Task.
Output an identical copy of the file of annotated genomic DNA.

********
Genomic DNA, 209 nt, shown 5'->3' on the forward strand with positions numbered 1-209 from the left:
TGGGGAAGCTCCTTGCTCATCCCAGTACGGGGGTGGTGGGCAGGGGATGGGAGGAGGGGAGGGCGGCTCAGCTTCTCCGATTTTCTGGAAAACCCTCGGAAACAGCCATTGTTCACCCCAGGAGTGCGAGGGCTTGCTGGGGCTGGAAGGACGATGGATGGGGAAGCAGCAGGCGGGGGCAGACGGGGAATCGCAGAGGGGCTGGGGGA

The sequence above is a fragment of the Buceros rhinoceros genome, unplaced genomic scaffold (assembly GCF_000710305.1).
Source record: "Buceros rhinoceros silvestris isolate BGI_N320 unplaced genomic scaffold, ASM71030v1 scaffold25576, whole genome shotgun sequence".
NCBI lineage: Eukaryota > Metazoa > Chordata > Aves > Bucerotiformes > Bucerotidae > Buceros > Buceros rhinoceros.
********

Genomic DNA, 209 nt, shown 5'->3' on the forward strand with positions numbered 1-209 from the left:
TGGGGAAGCTCCTTGCTCATCCCAGTACGGGGGTGGTGGGCAGGGGATGGGAGGAGGGGAGGGCGGCTCAGCTTCTCCGATTTTCTGGAAAACCCTCGGAAACAGCCATTGTTCACCCCAGGAGTGCGAGGGCTTGCTGGGGCTGGAAGGACGATGGATGGGGAAGCAGCAGGCGGGGGCAGACGGGGAATCGCAGAGGGGCTGGGGGA

The sequence above is a fragment of the Buceros rhinoceros genome, unplaced genomic scaffold (assembly GCF_000710305.1).
Source record: "Buceros rhinoceros silvestris isolate BGI_N320 unplaced genomic scaffold, ASM71030v1 scaffold25576, whole genome shotgun sequence".
NCBI lineage: Eukaryota > Metazoa > Chordata > Aves > Bucerotiformes > Bucerotidae > Buceros > Buceros rhinoceros.